Rain, hail, lightning, thunder: Spring in Southern California isn’t supposed to be like this

VENICE, CALIFORNIA MAY 22, 2019-A couple walks near the Venice boardwalk in the rain during a spring
A couple walk near the Venice boardwalk in the rain Wednesday.
(Wally Skalij / Los Angeles Times)

Californians gearing up for a long Memorial Day weekend full of sun were sorely disappointed Wednesday.

Rain, wind and lightning battered the state as locals braved cooler temperatures that even delivered hail.

The hail may have had some residents questioning the point of living in Southern California if there is hail in late spring. The rain jammed up afternoon commutes, and lightning closed all beaches stretching from Dockweiler State Beach to Malibu for a little under two hours starting about 2:30 p.m.

“We could still see some lingering showers,” Kristen Stewart, a meteorologist with the National Weather Service, said of Wednesday’s wild weather.


Stewart said there had been reports of lightning strikes throughout the San Fernando Valley and in Ventura County.

But it was the pea-sized pellets of hail and the thunderstorms in several Southern California communities, including Ontario and Yucaipa in San Bernardino County, that shocked people.


Hail forms when strong thunderstorm updrafts carry water droplets above the freezing level. The freezing process forms hailstones, and eventually the stones become too heavy for the updrafts and fall to the ground.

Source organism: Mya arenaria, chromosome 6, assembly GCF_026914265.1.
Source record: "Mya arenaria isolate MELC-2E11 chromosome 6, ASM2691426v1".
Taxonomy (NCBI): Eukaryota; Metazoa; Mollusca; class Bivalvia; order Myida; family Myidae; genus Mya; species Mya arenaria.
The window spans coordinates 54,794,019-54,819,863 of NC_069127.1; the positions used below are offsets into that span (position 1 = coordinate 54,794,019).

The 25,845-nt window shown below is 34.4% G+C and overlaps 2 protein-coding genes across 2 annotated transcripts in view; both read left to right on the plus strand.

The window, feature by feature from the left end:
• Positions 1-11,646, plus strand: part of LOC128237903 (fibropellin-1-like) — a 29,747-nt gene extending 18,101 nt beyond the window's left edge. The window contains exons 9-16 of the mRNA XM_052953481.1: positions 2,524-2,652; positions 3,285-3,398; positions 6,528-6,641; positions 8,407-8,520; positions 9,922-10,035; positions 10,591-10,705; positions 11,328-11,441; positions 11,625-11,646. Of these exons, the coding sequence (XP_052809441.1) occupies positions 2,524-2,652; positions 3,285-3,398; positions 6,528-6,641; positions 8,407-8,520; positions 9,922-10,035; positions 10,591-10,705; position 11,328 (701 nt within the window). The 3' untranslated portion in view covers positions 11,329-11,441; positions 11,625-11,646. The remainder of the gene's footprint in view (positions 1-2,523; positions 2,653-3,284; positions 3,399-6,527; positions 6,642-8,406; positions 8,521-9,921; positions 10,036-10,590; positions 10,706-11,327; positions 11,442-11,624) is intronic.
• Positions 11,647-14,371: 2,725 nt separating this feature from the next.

Tiny bits of hail also littered lawns and residential streets in South Pasadena as a chilly low-pressure system moved through the area.

Samantha Connolly, a meteorologist with the National Weather Service in San Diego, said that although hail isn’t uncommon in Southern California, it’s certainly unusual for this time of year.

“This is a very late-season storm,” she said. “These storms coming in from the north are pretty cold, which creates conditions that allows hail to form.”

Large swaths of the state, including parts of Los Angeles, have seen two to five times more precipitation than is normal for this point in May, according to the weather service. The rain in the southern part of the state has fallen as snow at higher elevations.

In San Bernardino and Riverside counties, there could be up to 4 inches of snow at elevations of 5,500 to 7,500 feet, according to the National Weather Service. Over the last couple of days, snow has dumped on the Sierra Nevada. Squaw Valley Ski Resort near Lake Tahoe saw 32 inches of snow in the last week, while Mammoth Mountain reported 22 inches at its Main Lodge so far this month.

Both resorts plan to stay open until July.

The Associated Press contributed to this report.


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